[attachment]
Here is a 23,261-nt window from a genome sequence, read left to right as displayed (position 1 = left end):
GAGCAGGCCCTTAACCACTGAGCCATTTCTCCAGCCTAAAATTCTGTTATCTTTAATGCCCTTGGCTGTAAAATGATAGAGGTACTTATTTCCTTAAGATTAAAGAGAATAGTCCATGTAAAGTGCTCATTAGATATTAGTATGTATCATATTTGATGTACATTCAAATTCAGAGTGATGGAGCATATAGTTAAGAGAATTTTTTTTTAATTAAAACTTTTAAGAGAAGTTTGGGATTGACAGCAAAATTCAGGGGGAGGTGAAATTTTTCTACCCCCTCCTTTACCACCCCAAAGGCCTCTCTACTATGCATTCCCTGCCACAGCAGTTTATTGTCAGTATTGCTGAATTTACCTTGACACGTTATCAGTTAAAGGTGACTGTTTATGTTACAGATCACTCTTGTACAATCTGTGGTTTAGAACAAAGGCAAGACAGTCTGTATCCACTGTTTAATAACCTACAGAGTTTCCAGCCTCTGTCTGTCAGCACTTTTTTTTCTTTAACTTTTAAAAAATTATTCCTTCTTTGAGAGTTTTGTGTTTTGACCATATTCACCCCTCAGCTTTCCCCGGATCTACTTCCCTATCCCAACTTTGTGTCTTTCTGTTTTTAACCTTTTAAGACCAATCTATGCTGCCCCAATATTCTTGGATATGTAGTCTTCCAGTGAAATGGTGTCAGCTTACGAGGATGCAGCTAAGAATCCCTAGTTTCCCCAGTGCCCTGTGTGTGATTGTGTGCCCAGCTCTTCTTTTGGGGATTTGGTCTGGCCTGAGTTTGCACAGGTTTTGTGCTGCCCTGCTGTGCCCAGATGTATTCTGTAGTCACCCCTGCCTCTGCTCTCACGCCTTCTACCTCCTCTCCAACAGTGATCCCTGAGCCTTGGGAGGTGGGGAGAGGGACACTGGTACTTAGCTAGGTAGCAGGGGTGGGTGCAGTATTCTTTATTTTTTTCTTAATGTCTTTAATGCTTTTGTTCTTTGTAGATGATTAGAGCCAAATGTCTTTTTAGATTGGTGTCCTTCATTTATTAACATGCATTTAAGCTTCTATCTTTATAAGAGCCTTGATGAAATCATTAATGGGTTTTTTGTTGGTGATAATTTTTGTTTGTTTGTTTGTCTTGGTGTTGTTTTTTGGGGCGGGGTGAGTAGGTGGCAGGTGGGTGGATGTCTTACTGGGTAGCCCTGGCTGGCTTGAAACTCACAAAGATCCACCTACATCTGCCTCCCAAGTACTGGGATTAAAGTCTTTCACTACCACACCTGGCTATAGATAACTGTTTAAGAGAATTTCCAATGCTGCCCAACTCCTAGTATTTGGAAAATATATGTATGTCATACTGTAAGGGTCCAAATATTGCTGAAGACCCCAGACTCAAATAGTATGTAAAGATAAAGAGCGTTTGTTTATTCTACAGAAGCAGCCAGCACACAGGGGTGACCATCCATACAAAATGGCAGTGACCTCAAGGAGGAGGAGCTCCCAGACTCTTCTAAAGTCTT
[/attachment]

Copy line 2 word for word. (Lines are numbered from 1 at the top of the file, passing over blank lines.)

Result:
GAGCAGGCCCTTAACCACTGAGCCATTTCTCCAGCCTAAAATTCTGTTATCTTTAATGCCCTTGGCTGTAAAATGATAGAGGTACTTATTTCCTTAAGATTAAAGAGAATAGTCCATGTAAAGTGCTCATTAGATATTAGTATGTATCATATTTGATGTACATTCAAATTCAGAGTGATGGAGCATATAGTTAAGAGAATTTTTTTTTAATTAAAACTTTTAAGAGAAGTTTGGGATTGACAGCAAAATTCAGGGGGAGGTGAAATTTTTCTACCCCCTCCTTTACCACCCCAAAGGCCTCTCTACTATGCATTCCCTGCCACAGCAGTTTATTGTCAGTATTGCTGAATTTACCTTGACACGTTATCAGTTAAAGGTGACTGTTTATGTTACAGATCACTCTTGTACAATCTGTGGTTTAGAACAAAGGCAAGACAGTCTGTATCCACTGTTTAATAACCTACAGAGTTTCCAGCCTCTGTCTGTCAGCACTTTTTTTTCTTTAACTTTTAAAAAATTATTCCTTCTTTGAGAGTTTTGTGTTTTGACCATATTCACCCCTCAGCTTTCCCCGGATCTACTTCCCTATCCCAACTTTGTGTCTTTCTGTTTTTAACCTTTTAAGACCAATCTATGCTGCCCCAATATTCTTGGATATGTAGTCTTCCAGTGAAATGGTGTCAGCTTACGAGGATGCAGCTAAGAATCCCTAGTTTCCCCAGTGCCCTGTGTGTGATTGTGTGCCCAGCTCTTCTTTTGGGGATTTGGTCTGGCCTGAGTTTGCACAGGTTTTGTGCTGCCCTGCTGTGCCCAGATGTATTCTGTAGTCACCCCTGCCTCTGCTCTCACGCCTTCTACCTCCTCTCCAACAGTGATCCCTGAGCCTTGGGAGGTGGGGAGAGGGACACTGGTACTTAGCTAGGTAGCAGGGGTGGGTGCAGTATTCTTTATTTTTTTCTTAATGTCTTTAATGCTTTTGTTCTTTGTAGATGATTAGAGCCAAATGTCTTTTTAGATTGGTGTCCTTCATTTATTAACATGCATTTAAGCTTCTATCTTTATAAGAGCCTTGATGAAATCATTAATGGGTTTTTTGTTGGTGATAATTTTTGTTTGTTTGTTTGTCTTGGTGTTGTTTTTTGGGGCGGGGTGAGTAGGTGGCAGGTGGGTGGATGTCTTACTGGGTAGCCCTGGCTGGCTTGAAACTCACAAAGATCCACCTACATCTGCCTCCCAAGTACTGGGATTAAAGTCTTTCACTACCACACCTGGCTATAGATAACTGTTTAAGAGAATTTCCAATGCTGCCCAACTCCTAGTATTTGGAAAATATATGTATGTCATACTGTAAGGGTCCAAATATTGCTGAAGACCCCAGACTCAAATAGTATGTAAAGATAAAGAGCGTTTGTTTATTCTACAGAAGCAGCCAGCACACAGGGGTGACCATCCATACAAAATGGCAGTGACCTCAAGGAGGAGGAGCTCCCAGACTCTTCTAAAGTCTT